Last fall, the United States FBI warned organizations of an increase in attacks that exploit vulnerabilities in the Remote Desktop Protocol (RDP). Attackers stole sensitive data and compromised networks by taking advantage of desktops left unprotected. Like legacy VPNs, RDP configurations made work outside of the office corporate network possible by opening a hole in it.
Starting today, you can use Cloudflare Access to connect over RDP without sacrificing security or performance. Access enables your team to lock down remote desktops like you do physical ones while using your SSO credentials to authenticate each connection request.
Stronger passwords with identity provider integration
The FBI cited weak passwords and unrestricted port access to RDP ports as serious risks that led to the rise in RDP-based attacks. Cloudflare Access addresses those vulnerabilities by removing them altogether.
When users connect over RDP, they enter a local password to login to the target machine. However, organizations rarely manage these credentials. Instead, users set and save these passwords on an ad-hoc basis outside of the single sign-on credentials used for other services. That oversight leads to outdated, reused, and ultimately weak passwords.
Cloudflare Access integrates with the identity credentials your team already uses. Whether your organization uses Okta, or Azure AD, or another provider, your users will be prompted to authenticate with those credentials before starting any RDP sessions. Your team can enforce the same password strength and rotation requirements for RDP connections that you do for all of your critical tools. Need to revoke access? You can do it in a single location instead of chasing down who has credentials for every remote desktop.
Closed ports with Argo Tunnel
Another problem is the ubiquity of the RDP port. Most RDP connections listen on port 3389. Attackers can reasonably guess that number and attempt to reach desktops with misconfigured or overlooked firewall rules. Without those complex rules, remote desktops become as dangerous as a laptop left out on the street.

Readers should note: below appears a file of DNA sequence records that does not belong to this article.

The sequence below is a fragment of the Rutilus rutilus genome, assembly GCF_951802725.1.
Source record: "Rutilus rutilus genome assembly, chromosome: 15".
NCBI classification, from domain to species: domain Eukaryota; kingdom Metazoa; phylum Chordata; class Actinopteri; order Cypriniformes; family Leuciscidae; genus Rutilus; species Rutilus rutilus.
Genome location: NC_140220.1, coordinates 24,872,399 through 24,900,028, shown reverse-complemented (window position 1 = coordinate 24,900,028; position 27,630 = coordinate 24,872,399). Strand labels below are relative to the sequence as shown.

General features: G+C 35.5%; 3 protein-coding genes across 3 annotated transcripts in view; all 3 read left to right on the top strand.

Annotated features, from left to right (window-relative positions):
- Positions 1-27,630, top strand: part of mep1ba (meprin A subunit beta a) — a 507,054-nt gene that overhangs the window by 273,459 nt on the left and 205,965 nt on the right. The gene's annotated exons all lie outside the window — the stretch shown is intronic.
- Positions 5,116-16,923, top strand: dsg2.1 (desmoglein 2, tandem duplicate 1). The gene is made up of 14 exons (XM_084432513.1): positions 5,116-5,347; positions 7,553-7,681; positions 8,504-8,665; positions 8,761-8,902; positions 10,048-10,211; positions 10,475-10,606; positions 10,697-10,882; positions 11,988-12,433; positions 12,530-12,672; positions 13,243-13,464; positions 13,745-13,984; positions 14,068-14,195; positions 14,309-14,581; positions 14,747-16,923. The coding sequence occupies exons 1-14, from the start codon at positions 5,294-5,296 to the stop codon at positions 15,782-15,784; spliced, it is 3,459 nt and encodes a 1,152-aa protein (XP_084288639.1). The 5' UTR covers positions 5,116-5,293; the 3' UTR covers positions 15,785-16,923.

Cloudflare Access secures RDP ports and connections by relying on Argo Tunnel to lock down any attempts to reach the desktop. Argo Tunnel connects your machine to the Cloudflare network without the need for custom firewall or ACL configurations. Instead, Argo Tunnel ensures that all requests to that remote desktop route through Cloudflare. Once on the Cloudflare network, Access enforces the rules you need to lock down remote desktops.
Protecting your remote desktop
To begin, configure Argo Tunnel on the machine you need to secure by using
cloudflared serves as an agent on the machine to open a secure connection from the desktop to the Cloudflare network. Once installed, you can run the following command to associate that connection to a hostname in your Cloudflare account:
$ cloudflared tunnel --hostname rdp.example.com --url rdp://localhost:3389
That command will create a proxy to forward traffic to the hostname through port 3389. You can then create rules about who can reach this hostname in the Access tab of the Cloudflare dashboard.
Connecting over RDP
To reach a desktop behind Cloudflare Access, you’ll need the same
cloudflared tool. First, install
cloudflared on your device with the instructions here. You can then initiate an RDP connection with the following command:
$ cloudflared access rdp --hostname rdp.example.com --url rdp://localhost:3389
Running that command will initiate an RDP connection through a proxy to reach the hostname of the machine you configured with Argo Tunnel.
cloudflared will open a browser window where you can login with your team’s identity provider credentials. Once logged in, Access will return a token scoped to your user and the target application and store it on your device. You can then configure your RDP client to point to localhost:3389 and reach the protected desktop.
Starting today, all Access customers can start using RDP over Access by following this guide. Every Cloudflare plan includes five free Access seats; follow the link here to get started.